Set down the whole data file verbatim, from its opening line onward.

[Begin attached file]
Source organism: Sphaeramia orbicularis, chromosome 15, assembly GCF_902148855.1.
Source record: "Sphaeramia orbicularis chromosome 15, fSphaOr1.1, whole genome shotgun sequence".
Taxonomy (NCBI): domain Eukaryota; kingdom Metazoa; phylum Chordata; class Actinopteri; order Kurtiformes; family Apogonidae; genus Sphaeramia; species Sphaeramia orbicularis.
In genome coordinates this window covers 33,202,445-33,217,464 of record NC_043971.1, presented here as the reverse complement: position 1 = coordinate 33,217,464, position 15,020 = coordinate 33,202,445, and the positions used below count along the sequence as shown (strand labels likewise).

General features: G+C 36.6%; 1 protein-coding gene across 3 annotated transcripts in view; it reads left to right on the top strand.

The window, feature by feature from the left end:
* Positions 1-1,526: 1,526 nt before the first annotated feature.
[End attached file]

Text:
Source organism: Sphaeramia orbicularis, chromosome 15, assembly GCF_902148855.1.
Source record: "Sphaeramia orbicularis chromosome 15, fSphaOr1.1, whole genome shotgun sequence".
Taxonomy (NCBI): domain Eukaryota; kingdom Metazoa; phylum Chordata; class Actinopteri; order Kurtiformes; family Apogonidae; genus Sphaeramia; species Sphaeramia orbicularis.
In genome coordinates this window covers 33,202,445-33,217,464 of record NC_043971.1, presented here as the reverse complement: position 1 = coordinate 33,217,464, position 15,020 = coordinate 33,202,445, and the positions used below count along the sequence as shown (strand labels likewise).

General features: G+C 36.6%; 1 protein-coding gene across 3 annotated transcripts in view; it reads left to right on the top strand.

The window, feature by feature from the left end:
* Positions 1-1,526: 1,526 nt before the first annotated feature.